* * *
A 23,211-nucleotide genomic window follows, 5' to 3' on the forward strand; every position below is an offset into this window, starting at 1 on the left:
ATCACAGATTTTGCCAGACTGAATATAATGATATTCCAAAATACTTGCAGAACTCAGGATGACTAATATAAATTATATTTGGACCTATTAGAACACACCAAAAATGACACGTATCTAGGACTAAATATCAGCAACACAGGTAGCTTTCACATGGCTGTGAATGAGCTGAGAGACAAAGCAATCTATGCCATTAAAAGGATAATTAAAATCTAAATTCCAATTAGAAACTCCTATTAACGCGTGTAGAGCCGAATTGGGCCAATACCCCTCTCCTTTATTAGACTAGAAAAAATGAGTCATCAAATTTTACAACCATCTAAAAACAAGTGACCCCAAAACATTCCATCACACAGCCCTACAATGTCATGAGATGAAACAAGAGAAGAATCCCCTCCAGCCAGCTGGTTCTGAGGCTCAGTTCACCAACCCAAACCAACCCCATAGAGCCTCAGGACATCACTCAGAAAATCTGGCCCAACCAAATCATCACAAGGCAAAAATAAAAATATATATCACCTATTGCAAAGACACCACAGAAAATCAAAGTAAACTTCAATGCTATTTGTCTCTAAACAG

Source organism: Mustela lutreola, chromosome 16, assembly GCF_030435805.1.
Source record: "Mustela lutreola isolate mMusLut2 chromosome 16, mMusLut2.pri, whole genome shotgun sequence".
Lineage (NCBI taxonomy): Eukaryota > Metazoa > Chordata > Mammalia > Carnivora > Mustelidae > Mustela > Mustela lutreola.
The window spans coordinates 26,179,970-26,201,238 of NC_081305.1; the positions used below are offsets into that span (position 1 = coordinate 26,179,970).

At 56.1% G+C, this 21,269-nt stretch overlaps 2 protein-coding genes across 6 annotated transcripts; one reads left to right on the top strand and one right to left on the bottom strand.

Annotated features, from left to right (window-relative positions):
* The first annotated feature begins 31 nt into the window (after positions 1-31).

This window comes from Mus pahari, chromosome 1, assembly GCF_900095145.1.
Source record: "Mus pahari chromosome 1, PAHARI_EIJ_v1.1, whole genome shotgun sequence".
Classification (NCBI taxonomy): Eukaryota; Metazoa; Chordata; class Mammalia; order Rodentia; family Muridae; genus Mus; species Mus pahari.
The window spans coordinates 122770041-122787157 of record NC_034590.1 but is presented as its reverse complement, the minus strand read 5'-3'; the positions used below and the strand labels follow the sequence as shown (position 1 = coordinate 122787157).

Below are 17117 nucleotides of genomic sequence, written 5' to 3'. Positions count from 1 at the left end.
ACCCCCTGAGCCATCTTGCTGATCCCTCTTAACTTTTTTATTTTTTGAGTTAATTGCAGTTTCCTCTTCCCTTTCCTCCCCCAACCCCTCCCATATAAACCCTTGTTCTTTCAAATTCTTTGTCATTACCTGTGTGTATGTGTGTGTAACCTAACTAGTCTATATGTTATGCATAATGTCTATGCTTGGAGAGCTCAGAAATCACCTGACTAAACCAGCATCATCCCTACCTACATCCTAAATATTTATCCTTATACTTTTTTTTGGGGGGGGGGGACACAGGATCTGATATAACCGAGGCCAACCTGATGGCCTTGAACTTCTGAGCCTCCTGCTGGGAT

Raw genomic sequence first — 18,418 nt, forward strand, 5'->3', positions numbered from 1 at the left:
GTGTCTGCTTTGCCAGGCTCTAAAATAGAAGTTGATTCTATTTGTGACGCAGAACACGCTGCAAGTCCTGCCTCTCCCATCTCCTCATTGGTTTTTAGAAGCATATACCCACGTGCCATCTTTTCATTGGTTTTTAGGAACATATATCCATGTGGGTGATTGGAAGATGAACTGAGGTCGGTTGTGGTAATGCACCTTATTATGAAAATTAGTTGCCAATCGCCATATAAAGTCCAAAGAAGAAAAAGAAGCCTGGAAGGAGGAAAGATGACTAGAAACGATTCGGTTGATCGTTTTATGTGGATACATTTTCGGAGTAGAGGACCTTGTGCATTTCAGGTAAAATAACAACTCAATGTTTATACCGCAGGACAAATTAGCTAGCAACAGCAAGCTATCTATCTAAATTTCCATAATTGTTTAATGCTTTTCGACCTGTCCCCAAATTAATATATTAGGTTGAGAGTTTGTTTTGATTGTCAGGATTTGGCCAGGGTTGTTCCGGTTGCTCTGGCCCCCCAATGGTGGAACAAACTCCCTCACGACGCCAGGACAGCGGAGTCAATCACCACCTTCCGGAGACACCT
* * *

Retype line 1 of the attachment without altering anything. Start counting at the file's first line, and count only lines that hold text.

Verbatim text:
A 23,211-nucleotide genomic window follows, 5' to 3' on the forward strand; every position below is an offset into this window, starting at 1 on the left: